Notes from the Dock

5 August 2017 – Pen & paper notes, yes, how old-fashioned, how satisfying (how functional)… but other notes as well.

You’ll see.

The forecast is 30C, the heat wave is due to last at least a week. I decide to head for the water right after breakfast & just hang out. It’s a favourite stretch of water, and close to hand.

So I walk north on Cambie, walk right on under the looming bridge, cross some bike paths, jog slightly west then north again, now beside the bridge not under it …

and I’m almost there!

You’d guessed. You know my love affair with Spyglass Place. I will sink into one of those Muskoka chairs, and let False Creek life unfold around me. There will be cyclist traffic, and foot traffic, and ferry traffic, and distant car traffic on the bridge.

And there will also be, there already is, music. Because — look again — there’s that “Jazz Cats + Mice” public piano ‘way down in the curve of the landing, and an old fellow is playing it, and the air itself dances to the strains of “If you were the only girl in the world, and I were the only boy…”

He segues into a succession of rags, played very stride-piano style.

His legs may need that Zimmer frame to get around (parked next to the bench), but by golly, his fingers fly all by themselves.

So I sink into a chair, adjust my hat, pull out my notepad, look around, & settle in.

To the west, long curves of the False Creek seawall, with cyclists and walkers on the path, a mum cuddling her toddler on the balustrade (his chubby little legs barely visible), and anchored boats bobbing in the water below.

Ferry boats bustle back & forth, linking Spyglass Dock with all the other stops both sides of False Creek. Passengers stream up & down the gangway.

For just a moment, a dragon boat hangs motionless in the water, the coach bellowing his critique of team efforts so far.  Then it’s up-paddles and away they go again.

Much more peacefully, a double kayak glides beneath the bridge, passing between striped pillars of the A False Creek art installation, the top stripe depicting a 5-metre rise in sea level.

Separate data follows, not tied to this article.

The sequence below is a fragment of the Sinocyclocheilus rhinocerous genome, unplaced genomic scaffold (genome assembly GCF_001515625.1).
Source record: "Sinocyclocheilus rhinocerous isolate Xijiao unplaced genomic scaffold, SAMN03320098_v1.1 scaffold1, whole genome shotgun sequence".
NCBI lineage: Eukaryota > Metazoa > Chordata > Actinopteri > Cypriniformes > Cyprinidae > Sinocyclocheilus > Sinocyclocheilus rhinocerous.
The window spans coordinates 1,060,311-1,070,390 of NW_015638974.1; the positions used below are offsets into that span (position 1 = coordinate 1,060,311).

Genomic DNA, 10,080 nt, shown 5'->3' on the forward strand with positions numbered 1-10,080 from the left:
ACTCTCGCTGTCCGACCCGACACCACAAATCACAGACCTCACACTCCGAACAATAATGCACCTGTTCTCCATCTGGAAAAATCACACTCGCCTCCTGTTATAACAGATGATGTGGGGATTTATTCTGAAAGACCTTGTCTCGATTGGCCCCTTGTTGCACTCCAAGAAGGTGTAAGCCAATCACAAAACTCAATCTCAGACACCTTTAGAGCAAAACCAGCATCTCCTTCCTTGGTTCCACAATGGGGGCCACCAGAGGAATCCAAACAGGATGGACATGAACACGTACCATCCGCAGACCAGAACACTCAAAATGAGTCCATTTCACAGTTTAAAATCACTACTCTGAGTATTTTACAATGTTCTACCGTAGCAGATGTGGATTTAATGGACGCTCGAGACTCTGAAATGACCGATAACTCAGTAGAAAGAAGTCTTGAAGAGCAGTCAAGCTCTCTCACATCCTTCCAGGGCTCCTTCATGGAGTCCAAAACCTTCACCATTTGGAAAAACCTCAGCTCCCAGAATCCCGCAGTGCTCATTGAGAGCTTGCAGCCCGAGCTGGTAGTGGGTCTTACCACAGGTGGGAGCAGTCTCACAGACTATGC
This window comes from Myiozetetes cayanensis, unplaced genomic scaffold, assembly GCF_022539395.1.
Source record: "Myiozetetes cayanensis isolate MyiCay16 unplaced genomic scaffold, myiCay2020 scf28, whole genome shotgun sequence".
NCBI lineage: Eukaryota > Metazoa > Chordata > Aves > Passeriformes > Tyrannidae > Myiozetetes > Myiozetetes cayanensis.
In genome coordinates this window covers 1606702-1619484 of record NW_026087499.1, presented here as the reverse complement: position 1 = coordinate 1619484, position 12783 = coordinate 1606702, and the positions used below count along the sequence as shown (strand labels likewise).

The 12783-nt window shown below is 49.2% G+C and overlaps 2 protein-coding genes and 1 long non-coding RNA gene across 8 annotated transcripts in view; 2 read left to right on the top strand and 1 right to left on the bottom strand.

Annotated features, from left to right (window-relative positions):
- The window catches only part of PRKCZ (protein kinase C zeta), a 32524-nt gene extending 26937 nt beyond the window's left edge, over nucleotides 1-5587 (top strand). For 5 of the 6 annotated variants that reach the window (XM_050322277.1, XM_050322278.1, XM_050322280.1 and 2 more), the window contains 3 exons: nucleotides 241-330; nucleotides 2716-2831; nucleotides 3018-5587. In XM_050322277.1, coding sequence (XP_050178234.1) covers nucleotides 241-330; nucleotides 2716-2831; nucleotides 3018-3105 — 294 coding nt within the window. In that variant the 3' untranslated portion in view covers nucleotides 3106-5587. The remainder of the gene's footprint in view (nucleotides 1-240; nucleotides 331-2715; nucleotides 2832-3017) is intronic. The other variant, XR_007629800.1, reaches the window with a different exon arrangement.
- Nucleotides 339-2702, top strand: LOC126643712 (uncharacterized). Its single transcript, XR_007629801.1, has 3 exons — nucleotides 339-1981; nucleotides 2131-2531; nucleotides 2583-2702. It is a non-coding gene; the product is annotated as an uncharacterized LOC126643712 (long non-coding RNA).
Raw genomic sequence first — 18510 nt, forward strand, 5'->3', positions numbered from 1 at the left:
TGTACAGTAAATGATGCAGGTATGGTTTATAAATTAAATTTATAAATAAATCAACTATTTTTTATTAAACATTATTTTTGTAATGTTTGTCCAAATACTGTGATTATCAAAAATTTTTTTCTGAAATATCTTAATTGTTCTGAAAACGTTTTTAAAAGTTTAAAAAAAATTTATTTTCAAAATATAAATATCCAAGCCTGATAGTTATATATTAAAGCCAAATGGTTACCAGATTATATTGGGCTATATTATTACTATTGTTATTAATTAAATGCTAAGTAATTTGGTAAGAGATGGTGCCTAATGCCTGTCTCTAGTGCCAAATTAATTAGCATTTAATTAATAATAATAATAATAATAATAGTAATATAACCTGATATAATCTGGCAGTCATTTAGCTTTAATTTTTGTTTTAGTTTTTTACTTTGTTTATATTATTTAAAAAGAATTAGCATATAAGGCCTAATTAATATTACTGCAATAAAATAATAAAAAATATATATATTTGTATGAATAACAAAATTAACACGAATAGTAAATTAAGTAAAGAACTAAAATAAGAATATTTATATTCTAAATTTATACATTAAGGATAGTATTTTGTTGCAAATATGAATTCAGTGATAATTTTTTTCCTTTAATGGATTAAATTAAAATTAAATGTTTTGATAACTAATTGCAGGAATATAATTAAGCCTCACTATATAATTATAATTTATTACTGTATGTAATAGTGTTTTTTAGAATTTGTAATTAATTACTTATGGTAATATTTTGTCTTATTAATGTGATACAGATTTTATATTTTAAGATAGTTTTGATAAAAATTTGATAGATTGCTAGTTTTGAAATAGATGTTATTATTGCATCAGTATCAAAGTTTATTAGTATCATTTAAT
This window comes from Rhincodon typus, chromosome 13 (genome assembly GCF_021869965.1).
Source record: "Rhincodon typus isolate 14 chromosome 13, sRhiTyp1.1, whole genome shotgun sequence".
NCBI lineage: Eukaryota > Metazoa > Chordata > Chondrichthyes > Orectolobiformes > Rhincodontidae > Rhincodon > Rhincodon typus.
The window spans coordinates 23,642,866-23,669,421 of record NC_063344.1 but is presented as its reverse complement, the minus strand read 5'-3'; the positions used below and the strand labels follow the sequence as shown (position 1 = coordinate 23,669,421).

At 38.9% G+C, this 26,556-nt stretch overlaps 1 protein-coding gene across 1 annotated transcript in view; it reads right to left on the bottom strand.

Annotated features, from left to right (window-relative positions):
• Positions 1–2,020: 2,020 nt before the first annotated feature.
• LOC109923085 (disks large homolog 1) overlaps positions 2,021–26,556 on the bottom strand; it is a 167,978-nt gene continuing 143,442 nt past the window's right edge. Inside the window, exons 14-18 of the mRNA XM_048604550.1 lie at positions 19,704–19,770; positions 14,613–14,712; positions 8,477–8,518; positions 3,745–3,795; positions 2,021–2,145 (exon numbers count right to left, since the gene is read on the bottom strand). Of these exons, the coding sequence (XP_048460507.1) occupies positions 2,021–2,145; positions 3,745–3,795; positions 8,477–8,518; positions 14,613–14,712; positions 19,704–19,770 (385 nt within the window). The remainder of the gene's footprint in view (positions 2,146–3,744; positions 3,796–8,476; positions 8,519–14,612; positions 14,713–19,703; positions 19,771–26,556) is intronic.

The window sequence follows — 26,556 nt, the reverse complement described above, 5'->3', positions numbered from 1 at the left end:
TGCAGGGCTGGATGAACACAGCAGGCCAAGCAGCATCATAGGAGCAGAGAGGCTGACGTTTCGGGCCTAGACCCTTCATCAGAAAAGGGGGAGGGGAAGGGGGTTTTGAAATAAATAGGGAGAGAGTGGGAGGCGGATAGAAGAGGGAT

There is a butterfly at my feet …

and crows up there on the railing, their peculiar rolling-pebbles chuckle filling my ears.

I exaggerate. What really fills my ears, keeps filling my ears and the ears of everyone else here at Spyglass Dock, is music. Provided by one musician after another.

Blue T-Shirt man plays a few scales, slowly, carefully, accurately.

Black T -Shirt man (the logo advertises beach volleyball somewhere) at first runs more to School-of-Sondheim. But then, before picking up his bike and riding off, he gets all bouncy with stride. (What is it about public pianos, and stride? The two seem to go together.)

Red Cap Guy plays quite a long time. It’s pretty darn E-Z listening, is what it is. He does it well, he is happy, people applaud; I tell myself not to be so snotty, and relax into it.

Then — reversal. Grey-Hair Man, who was listening so intently to Red Cap, is now at the keyboard. I pick out “Qué sera, sera, whatever will be, will be…” before he starts to doodle around, very at ease at the keyboard.

So at ease, he invites some children not just to come listen, but to imagine that they too — really! — could learn to play the piano

The kids linger, quite fascinated.

Grey-Hair moves on, Red Cap plays again, this time with classical riffs thrown in. (Debussy’s “La Mer” for example.) He stands up, steps back; Black Cap arrives, sits down, and disappears into his music.

He’s more bravura than his predecessors, with more chords, more emphasis, & more experimenting — it seems to me — with modulations and progressions for their own fabulous sake. Red Cap hangs in, listens, really listens. When Black Cap finally gets up to leave, they bump fists in mutual appreciation, chat a moment, exchange contact info.

Red Cap plays again, also doodling with chords for a while, but then drifts through some Bach and a flourish of Hungarian czarda. His fingers are up to it all.